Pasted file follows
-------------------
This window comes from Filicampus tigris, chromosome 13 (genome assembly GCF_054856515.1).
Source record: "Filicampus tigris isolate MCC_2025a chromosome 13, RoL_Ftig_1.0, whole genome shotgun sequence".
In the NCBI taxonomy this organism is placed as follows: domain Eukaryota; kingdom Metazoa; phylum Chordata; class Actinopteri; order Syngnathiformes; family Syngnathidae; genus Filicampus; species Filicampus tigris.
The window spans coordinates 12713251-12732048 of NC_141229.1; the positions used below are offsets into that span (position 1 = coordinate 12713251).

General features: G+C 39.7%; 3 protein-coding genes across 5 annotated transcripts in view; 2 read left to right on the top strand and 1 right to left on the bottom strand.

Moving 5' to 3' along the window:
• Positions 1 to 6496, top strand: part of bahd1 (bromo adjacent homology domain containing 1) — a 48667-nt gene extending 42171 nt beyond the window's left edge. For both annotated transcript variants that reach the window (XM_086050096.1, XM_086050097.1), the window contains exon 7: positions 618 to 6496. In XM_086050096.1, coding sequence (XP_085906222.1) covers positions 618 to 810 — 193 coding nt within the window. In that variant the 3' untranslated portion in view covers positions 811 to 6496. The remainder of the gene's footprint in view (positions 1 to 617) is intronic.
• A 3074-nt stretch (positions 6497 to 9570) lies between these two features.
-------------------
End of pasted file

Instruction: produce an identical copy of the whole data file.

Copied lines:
This window comes from Filicampus tigris, chromosome 13 (genome assembly GCF_054856515.1).
Source record: "Filicampus tigris isolate MCC_2025a chromosome 13, RoL_Ftig_1.0, whole genome shotgun sequence".
In the NCBI taxonomy this organism is placed as follows: domain Eukaryota; kingdom Metazoa; phylum Chordata; class Actinopteri; order Syngnathiformes; family Syngnathidae; genus Filicampus; species Filicampus tigris.
The window spans coordinates 12713251-12732048 of NC_141229.1; the positions used below are offsets into that span (position 1 = coordinate 12713251).

General features: G+C 39.7%; 3 protein-coding genes across 5 annotated transcripts in view; 2 read left to right on the top strand and 1 right to left on the bottom strand.

Moving 5' to 3' along the window:
• Positions 1 to 6496, top strand: part of bahd1 (bromo adjacent homology domain containing 1) — a 48667-nt gene extending 42171 nt beyond the window's left edge. For both annotated transcript variants that reach the window (XM_086050096.1, XM_086050097.1), the window contains exon 7: positions 618 to 6496. In XM_086050096.1, coding sequence (XP_085906222.1) covers positions 618 to 810 — 193 coding nt within the window. In that variant the 3' untranslated portion in view covers positions 811 to 6496. The remainder of the gene's footprint in view (positions 1 to 617) is intronic.
• A 3074-nt stretch (positions 6497 to 9570) lies between these two features.